After nearly ten years of military involvement and war, President Obama is outlining his plan to draw down American troops in Afghanistan. In a nationally televised White House address last night, The President announced he will bring home the 33,000 "surge" troops he sent to Afghanistan early last year. Under the plan, 10,000 troops will withdraw by the end of the year. The other 23,000 troops will leave by September of next year.
Calling the "surge" one of the most difficult decisions he has made, the President insisted that there is progress in Afghanistan. He said, "We are starting this drawdown from a position of strength. Al Qaeda is under more pressure than at any time since 9/11. Together with the Pakistanis, we have taken out more than half of al Qaeda's leadership. And thanks to our intelligence professionals and special forces, we killed Osama bin Laden, the only leader that al Qaeda had ever known. This was a victory for all who have served since 9/11."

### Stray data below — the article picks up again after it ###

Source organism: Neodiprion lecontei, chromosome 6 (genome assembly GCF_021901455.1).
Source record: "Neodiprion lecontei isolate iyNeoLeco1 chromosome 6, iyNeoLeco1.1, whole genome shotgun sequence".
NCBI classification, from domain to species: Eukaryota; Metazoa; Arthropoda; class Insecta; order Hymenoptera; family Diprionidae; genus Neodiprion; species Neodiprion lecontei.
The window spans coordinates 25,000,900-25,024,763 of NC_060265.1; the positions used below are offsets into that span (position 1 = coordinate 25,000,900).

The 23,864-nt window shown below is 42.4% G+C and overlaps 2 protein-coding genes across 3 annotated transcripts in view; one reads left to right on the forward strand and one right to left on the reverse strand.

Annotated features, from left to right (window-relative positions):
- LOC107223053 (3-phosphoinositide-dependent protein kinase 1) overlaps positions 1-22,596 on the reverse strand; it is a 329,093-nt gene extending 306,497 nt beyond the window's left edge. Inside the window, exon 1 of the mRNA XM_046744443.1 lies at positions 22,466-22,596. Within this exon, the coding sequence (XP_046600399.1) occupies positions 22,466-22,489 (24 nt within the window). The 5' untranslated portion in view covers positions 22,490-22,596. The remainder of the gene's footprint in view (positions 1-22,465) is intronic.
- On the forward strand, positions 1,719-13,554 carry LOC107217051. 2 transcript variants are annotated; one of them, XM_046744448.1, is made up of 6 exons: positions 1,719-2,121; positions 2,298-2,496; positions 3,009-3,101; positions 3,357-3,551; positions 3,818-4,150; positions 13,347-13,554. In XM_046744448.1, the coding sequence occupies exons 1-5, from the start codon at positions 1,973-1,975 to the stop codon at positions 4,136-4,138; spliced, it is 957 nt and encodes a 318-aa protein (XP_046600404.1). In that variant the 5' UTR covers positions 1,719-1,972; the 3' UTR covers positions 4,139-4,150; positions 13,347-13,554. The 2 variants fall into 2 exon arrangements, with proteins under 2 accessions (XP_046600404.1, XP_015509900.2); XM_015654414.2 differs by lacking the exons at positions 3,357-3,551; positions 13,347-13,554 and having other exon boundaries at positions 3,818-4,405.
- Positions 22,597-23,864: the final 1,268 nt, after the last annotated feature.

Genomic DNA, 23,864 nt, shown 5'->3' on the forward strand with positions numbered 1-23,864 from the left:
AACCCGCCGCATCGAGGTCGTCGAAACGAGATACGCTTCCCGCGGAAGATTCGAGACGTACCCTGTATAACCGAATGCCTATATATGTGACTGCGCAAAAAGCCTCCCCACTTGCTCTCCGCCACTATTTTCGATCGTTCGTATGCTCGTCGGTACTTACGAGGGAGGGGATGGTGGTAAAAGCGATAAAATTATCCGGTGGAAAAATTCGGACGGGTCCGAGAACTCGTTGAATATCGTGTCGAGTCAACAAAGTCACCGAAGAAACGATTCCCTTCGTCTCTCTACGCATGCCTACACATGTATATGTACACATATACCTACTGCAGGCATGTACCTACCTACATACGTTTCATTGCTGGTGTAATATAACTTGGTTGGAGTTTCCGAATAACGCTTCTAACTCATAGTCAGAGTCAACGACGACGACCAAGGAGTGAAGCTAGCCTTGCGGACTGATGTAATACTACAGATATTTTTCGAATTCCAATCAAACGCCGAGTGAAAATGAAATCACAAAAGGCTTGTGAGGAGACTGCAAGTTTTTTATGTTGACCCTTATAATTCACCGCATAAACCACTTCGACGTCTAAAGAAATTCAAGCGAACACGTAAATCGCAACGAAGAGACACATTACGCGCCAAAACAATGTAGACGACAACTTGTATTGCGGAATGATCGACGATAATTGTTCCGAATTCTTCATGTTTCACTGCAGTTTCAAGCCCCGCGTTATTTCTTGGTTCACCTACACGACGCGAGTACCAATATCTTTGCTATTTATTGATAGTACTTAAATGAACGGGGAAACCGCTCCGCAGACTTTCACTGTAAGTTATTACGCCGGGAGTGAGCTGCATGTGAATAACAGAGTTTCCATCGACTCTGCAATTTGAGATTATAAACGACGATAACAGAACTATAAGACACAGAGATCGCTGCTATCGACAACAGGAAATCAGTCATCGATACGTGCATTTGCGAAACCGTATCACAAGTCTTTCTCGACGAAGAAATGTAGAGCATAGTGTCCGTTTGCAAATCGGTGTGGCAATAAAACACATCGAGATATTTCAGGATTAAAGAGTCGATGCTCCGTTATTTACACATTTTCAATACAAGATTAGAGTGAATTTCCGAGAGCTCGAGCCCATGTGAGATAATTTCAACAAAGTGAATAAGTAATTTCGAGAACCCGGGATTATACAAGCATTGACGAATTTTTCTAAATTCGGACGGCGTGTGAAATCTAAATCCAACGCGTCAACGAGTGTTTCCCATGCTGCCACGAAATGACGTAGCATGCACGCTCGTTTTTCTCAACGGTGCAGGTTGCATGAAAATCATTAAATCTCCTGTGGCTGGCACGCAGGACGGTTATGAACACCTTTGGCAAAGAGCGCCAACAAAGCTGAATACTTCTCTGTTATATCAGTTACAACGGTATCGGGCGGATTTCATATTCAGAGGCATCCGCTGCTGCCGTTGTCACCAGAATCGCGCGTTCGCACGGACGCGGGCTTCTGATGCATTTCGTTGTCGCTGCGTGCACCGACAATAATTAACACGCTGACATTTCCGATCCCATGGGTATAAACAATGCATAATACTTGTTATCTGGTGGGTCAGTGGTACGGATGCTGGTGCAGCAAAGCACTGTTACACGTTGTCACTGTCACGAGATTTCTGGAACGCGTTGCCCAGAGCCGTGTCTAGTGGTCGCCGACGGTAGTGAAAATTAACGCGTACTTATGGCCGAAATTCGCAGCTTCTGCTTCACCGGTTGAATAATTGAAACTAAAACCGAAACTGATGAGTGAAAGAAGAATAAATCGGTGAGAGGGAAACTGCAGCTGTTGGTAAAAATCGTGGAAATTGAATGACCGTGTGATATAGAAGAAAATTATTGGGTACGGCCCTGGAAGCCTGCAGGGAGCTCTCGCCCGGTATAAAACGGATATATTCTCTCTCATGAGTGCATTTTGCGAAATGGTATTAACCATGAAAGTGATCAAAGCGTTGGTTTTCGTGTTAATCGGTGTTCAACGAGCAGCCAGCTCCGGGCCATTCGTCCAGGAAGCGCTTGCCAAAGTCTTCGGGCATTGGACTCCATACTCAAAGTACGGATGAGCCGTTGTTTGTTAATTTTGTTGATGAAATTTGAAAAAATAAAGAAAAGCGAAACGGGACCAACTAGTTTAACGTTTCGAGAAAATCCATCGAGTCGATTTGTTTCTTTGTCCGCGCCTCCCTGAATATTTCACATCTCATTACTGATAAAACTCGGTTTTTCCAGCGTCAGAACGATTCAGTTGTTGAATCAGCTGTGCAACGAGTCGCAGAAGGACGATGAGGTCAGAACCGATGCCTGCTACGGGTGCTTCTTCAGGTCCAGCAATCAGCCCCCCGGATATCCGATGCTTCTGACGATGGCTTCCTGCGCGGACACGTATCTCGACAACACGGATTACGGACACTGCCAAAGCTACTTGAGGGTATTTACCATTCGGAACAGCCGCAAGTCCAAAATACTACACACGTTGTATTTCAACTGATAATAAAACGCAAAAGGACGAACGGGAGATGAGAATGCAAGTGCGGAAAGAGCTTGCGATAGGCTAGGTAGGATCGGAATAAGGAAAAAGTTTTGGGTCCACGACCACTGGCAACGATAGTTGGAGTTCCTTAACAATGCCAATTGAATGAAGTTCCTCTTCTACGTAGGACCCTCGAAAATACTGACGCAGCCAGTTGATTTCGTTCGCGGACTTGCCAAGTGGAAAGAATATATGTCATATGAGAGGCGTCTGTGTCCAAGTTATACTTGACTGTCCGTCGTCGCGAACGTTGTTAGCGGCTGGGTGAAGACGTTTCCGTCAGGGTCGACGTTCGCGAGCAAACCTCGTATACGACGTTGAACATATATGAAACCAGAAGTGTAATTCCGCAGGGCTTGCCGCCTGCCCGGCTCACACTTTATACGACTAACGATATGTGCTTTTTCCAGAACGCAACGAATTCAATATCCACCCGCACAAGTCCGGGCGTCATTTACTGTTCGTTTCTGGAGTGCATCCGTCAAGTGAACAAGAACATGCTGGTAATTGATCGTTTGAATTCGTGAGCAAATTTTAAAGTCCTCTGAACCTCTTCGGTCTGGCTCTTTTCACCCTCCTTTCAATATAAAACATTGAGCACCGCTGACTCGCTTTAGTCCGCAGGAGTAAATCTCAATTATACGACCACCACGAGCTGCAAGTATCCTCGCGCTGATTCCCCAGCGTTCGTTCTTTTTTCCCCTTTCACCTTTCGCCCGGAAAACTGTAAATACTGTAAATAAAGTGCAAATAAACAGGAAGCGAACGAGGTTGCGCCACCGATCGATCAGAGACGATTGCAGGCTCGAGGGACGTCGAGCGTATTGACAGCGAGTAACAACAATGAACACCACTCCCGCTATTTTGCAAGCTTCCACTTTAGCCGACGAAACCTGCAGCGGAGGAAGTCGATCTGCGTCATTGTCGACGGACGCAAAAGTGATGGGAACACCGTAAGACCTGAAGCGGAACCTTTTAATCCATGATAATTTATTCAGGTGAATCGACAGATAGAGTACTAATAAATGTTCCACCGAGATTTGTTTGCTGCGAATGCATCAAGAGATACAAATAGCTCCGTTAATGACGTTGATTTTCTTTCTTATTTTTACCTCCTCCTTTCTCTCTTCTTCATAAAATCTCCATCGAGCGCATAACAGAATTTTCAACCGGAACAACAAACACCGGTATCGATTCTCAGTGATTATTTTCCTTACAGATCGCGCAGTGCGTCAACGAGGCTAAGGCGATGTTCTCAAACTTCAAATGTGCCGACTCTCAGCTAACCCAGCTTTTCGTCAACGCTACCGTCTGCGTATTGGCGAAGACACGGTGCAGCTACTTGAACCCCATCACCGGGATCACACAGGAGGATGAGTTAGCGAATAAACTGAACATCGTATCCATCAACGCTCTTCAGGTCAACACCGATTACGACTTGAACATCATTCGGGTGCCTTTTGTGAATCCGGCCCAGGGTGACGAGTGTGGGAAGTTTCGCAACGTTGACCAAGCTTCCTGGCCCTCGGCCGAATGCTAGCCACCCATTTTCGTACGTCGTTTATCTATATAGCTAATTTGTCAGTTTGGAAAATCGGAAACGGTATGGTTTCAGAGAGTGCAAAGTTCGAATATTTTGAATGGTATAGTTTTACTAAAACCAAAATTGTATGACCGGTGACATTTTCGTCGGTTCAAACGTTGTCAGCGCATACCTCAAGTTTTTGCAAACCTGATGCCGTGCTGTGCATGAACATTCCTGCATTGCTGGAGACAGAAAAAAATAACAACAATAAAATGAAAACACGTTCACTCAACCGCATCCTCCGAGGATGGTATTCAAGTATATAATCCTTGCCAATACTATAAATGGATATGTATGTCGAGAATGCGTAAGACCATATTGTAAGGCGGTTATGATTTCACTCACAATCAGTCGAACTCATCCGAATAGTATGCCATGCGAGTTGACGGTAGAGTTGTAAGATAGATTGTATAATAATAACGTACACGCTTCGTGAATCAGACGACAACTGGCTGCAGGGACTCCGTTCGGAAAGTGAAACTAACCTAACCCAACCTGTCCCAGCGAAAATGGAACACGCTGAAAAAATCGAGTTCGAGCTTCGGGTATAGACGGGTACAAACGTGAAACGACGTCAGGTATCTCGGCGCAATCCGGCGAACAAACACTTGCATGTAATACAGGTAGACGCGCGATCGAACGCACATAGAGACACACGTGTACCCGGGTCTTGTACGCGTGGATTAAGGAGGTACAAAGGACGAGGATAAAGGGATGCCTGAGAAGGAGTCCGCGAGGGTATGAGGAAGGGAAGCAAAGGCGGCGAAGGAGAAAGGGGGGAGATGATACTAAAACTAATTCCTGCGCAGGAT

President Obama also addressed domestic concerns, saying the drawdown will allow the United States to re-focus its attention and resources. He said "it is time to focus on nation building here at home." The "surge" troops leaving Afghanistan account for about a third of the troops in Afghanistan now. After this group leaves, an estimated 70,000 U.S. troops would remain on the ground. The President says the drawdown will continue at a steady pace until the United States can hand over security to the Afghan authorities in 2014. Although, it's still unclear when all American troops will be able to leave the country.